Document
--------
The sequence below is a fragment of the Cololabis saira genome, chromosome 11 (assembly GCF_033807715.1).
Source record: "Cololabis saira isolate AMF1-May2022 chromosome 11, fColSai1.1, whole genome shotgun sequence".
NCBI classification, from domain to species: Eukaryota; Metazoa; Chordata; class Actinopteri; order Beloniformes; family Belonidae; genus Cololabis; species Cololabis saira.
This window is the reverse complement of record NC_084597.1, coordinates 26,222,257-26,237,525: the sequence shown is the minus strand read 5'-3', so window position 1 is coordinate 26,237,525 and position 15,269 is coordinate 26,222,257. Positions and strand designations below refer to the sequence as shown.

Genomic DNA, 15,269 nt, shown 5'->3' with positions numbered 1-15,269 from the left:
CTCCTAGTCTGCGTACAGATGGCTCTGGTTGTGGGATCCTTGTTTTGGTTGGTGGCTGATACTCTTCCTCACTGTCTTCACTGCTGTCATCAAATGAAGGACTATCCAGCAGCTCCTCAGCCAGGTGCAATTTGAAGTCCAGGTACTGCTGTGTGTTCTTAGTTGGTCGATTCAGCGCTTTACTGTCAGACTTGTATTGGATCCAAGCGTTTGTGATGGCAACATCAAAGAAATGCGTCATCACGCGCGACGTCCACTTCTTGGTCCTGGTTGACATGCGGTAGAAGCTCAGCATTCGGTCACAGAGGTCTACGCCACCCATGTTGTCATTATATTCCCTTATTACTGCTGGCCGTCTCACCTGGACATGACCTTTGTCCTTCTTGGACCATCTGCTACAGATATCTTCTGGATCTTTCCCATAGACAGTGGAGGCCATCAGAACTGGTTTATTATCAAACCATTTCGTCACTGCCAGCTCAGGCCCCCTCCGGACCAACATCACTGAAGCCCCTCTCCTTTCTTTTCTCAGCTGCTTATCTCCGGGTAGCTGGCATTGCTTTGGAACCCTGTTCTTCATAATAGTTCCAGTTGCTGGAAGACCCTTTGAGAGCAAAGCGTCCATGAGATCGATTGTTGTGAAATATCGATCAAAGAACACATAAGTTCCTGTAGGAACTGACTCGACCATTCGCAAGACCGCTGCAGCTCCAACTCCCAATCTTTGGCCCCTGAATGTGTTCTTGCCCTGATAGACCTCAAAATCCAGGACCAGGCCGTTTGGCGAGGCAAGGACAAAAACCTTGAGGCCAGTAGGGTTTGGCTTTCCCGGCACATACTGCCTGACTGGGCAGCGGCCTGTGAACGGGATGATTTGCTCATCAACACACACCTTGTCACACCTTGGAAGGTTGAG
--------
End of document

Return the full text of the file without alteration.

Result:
The sequence below is a fragment of the Cololabis saira genome, chromosome 11 (assembly GCF_033807715.1).
Source record: "Cololabis saira isolate AMF1-May2022 chromosome 11, fColSai1.1, whole genome shotgun sequence".
NCBI classification, from domain to species: Eukaryota; Metazoa; Chordata; class Actinopteri; order Beloniformes; family Belonidae; genus Cololabis; species Cololabis saira.
This window is the reverse complement of record NC_084597.1, coordinates 26,222,257-26,237,525: the sequence shown is the minus strand read 5'-3', so window position 1 is coordinate 26,237,525 and position 15,269 is coordinate 26,222,257. Positions and strand designations below refer to the sequence as shown.

Genomic DNA, 15,269 nt, shown 5'->3' with positions numbered 1-15,269 from the left:
CTCCTAGTCTGCGTACAGATGGCTCTGGTTGTGGGATCCTTGTTTTGGTTGGTGGCTGATACTCTTCCTCACTGTCTTCACTGCTGTCATCAAATGAAGGACTATCCAGCAGCTCCTCAGCCAGGTGCAATTTGAAGTCCAGGTACTGCTGTGTGTTCTTAGTTGGTCGATTCAGCGCTTTACTGTCAGACTTGTATTGGATCCAAGCGTTTGTGATGGCAACATCAAAGAAATGCGTCATCACGCGCGACGTCCACTTCTTGGTCCTGGTTGACATGCGGTAGAAGCTCAGCATTCGGTCACAGAGGTCTACGCCACCCATGTTGTCATTATATTCCCTTATTACTGCTGGCCGTCTCACCTGGACATGACCTTTGTCCTTCTTGGACCATCTGCTACAGATATCTTCTGGATCTTTCCCATAGACAGTGGAGGCCATCAGAACTGGTTTATTATCAAACCATTTCGTCACTGCCAGCTCAGGCCCCCTCCGGACCAACATCACTGAAGCCCCTCTCCTTTCTTTTCTCAGCTGCTTATCTCCGGGTAGCTGGCATTGCTTTGGAACCCTGTTCTTCATAATAGTTCCAGTTGCTGGAAGACCCTTTGAGAGCAAAGCGTCCATGAGATCGATTGTTGTGAAATATCGATCAAAGAACACATAAGTTCCTGTAGGAACTGACTCGACCATTCGCAAGACCGCTGCAGCTCCAACTCCCAATCTTTGGCCCCTGAATGTGTTCTTGCCCTGATAGACCTCAAAATCCAGGACCAGGCCGTTTGGCGAGGCAAGGACAAAAACCTTGAGGCCAGTAGGGTTTGGCTTTCCCGGCACATACTGCCTGACTGGGCAGCGGCCTGTGAACGGGATGATTTGCTCATCAACACACACCTTGTCACACCTTGGAAGGTTGAG